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OSP Central Point Office First to Resume 24/7 Trooper Patrol Coverage
Lieutenant Brian Powers
Oregon State Police - Central Point
Office: (541) 776-6114 ext. 233
Captain Randie Martz
Southwest Region Commander
Office: (541) 776-6114 ext. 238
Lieutenant Gregg Hastings
Public Information Officer
Office: (503) 731-3020 ext. 247

Photograph links valid for 30 days - Source: Oregon State Police
Following up on a commitment to put state troopers back on 24/7 patrol, Oregon Governor Ted Kulongoski joined Oregon State Police (OSP) Superintendent Timothy McLain in announcing that the Central Point Area Command office is the first OSP office to get troopers back onto area roads around-the-clock.
"This marks an important reversal in a troubling trend of declining state police on our roads," Governor Kulongoski said. "It took years to reverse this trend but Oregon is now firmly on path to ensure our communities have 24-7 police coverage to help keep our families safe day and night across the state."
On December 28, 2008, OSP staffing increases boosted by newly hired and trained recruit troopers reached a minimum level at the Central Point Area Command office to put troopers on the road around-the-clock on Interstate 5 and secondary roads in Jackson County. OSP Area Commander Lieutenant Brian Powers stressed that the office is at a minimal staffing level that can place at least two troopers on duty per shift.
"Since July 2007 nearly 5,000 applications were received as we aggressively recruited men and women for future careers with our Department. During that time we have been able to fill vacant positions and recent authorized new positions by hiring and retaining over 120 recruit troopers," said Superintendent McLain. "Through the support of Governor Kulongoski and legislative leadership during the 2007 session, putting troopers on our major freeways and state highways around-the-clock is now becoming a reality. This is the first step as we get closer at some of our other OSP offices in key locations to be out there to help day and night."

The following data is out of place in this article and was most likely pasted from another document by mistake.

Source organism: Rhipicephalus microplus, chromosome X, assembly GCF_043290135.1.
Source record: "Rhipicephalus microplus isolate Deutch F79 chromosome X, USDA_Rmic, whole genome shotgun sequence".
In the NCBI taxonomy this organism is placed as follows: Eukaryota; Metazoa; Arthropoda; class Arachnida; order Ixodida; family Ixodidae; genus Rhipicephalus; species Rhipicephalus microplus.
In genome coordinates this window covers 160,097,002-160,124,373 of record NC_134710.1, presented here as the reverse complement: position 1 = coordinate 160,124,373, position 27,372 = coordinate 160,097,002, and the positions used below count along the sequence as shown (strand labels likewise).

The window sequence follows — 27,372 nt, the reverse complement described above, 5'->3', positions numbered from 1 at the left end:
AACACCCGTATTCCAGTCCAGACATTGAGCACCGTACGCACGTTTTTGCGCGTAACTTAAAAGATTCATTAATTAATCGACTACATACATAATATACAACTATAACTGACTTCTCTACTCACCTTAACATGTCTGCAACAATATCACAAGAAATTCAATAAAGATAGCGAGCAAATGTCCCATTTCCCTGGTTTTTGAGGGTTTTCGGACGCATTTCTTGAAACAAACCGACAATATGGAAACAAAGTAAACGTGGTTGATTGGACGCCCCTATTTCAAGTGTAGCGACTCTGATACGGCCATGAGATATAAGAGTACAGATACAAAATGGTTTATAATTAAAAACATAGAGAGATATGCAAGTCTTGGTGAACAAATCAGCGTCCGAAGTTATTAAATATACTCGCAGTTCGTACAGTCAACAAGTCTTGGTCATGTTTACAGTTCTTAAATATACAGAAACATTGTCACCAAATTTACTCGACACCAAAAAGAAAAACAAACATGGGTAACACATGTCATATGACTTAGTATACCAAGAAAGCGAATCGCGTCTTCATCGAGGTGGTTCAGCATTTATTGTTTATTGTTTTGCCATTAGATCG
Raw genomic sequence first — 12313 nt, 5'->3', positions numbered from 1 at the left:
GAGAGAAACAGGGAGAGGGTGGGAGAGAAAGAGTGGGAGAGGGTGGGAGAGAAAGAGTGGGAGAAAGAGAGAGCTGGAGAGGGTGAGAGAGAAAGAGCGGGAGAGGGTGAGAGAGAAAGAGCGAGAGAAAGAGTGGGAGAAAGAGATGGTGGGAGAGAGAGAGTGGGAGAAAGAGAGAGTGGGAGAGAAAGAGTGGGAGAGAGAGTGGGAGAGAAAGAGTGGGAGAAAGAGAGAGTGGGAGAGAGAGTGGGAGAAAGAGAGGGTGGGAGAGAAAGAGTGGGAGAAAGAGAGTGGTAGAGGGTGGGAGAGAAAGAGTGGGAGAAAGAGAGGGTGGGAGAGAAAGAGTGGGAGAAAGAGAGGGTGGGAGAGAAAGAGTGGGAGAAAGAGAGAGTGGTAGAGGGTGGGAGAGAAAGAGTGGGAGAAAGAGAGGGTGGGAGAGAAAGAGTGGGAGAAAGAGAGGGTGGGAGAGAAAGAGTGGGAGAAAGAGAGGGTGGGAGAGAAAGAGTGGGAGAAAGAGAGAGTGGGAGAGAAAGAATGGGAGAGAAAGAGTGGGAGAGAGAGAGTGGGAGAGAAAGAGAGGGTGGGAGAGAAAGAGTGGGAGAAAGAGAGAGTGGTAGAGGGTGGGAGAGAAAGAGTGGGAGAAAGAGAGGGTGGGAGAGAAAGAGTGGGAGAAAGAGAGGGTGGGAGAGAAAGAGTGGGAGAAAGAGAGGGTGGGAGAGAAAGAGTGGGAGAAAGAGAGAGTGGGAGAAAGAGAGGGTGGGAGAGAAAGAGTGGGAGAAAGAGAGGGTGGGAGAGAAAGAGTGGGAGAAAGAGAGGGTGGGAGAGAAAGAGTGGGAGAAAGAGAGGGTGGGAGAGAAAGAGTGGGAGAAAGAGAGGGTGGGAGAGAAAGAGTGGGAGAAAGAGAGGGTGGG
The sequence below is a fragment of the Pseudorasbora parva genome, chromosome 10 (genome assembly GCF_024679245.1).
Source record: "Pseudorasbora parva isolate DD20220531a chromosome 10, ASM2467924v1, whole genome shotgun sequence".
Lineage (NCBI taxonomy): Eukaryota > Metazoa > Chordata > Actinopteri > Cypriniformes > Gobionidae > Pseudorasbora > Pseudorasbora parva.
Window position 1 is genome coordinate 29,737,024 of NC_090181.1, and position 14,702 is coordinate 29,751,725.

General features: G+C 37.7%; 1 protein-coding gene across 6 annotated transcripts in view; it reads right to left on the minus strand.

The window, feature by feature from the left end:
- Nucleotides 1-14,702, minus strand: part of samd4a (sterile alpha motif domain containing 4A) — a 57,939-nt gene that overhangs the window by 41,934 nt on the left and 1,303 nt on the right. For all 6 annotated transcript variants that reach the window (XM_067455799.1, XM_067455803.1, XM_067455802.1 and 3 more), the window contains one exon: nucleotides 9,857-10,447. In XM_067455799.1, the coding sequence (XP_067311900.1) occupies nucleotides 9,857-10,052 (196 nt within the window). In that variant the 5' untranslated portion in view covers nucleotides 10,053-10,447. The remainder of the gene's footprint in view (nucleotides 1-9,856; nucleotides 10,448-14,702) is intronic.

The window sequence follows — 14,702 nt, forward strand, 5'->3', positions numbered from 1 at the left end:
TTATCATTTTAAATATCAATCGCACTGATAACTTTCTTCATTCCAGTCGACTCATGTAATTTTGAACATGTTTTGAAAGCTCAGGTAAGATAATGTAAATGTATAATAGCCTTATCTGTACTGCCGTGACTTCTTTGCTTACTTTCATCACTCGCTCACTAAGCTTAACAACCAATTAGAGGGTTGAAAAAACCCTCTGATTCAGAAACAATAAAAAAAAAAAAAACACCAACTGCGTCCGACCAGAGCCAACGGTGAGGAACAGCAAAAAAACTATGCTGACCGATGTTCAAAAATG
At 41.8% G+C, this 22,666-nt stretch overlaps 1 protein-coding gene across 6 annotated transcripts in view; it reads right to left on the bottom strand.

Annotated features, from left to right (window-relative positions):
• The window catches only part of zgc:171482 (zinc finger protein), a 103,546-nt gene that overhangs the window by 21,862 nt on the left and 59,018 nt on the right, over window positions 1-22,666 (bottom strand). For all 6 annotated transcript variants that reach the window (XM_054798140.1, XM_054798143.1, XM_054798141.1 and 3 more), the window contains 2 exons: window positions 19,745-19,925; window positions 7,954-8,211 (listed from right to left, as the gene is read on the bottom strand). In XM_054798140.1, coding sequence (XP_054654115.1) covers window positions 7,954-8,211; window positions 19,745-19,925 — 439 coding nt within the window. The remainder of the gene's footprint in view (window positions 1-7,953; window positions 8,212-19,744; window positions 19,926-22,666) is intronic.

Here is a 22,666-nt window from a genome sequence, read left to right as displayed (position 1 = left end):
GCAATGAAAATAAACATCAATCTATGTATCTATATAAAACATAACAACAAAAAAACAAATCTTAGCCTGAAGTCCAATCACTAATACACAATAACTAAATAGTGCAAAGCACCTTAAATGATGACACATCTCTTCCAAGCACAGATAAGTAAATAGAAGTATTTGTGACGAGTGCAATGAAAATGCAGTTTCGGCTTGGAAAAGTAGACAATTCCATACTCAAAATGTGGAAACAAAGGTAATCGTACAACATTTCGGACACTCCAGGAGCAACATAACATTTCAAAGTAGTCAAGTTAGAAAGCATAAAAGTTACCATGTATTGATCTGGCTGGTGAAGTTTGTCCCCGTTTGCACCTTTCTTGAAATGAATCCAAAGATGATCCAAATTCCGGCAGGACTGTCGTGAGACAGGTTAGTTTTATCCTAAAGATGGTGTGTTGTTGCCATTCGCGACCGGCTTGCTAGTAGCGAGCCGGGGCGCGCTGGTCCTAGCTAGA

Superintendent McLain swore in 17 new recruit troopers January 4th starting their training program before they report to one of 14 OSP offices. Upon graduation, one of these new recruit troopers will help further boost the Central Point Area Command office staffing. Superintendent McLain also emphasized that 50 new recruit troopers completed their academy and field training and were on the road by January 1st patrolling highways around the State.
As of January 1, 2009, the OSP Central Point Area Command office now has 22 sworn state troopers assigned to patrol approximately 260 highway miles in Jackson County. Prior to July 2007, the office had 10 patrol troopers. In addition to the patrol troopers, the office has nine detectives and four fish and wildlife troopers. "Our detectives and fish and wildlife troopers don't hesitate to help out on the road when needed," said Powers.
Lieutenant Powers also oversees OSP operations at the Grants Pass work site providing public safety services and assistance in Josephine County. The nine patrol troopers and two fish & wildlife troopers help patrol approximately 130 miles of highway and freeway 22 hours each day. Recent cutbacks to the Josephine County Sheriff's Office have placed OSP as the primary responder for emergency calls in the county during day shift hours. Prior to July 2007, this work site had 8 assigned patrol troopers.
Department staffing increases helped OSP troopers increase patrol-related contacts last year. In 2008, over 237,000 traffic contacts were reported, a ten percent increase from 2007. OSP DUII arrests also jumped from 4,211 (2007) to 4,478 (2008).
Information about continuing OSP recruiting efforts is available on our recruitment website at www.OSPTrooper.com  where prospective applicants can also find an online application.
New applicants are required to participate in Entry Level Testing that includes a physical fitness test consisting of push-ups, sit-ups and a two-mile timed run. (Refer to OSP recruiting website for specifics and standards for passing.) Applicants, who successfully complete the physical fitness tests, proceed to take a written test to evaluate basic educational competencies. Applicants passing the written test are invited to take an aptitude test and begin the background investigation process.
"In light of the current economic situation, the Oregon State Police will continue to carefully manage future hiring while responsibly managing our budget and resources," said McLain.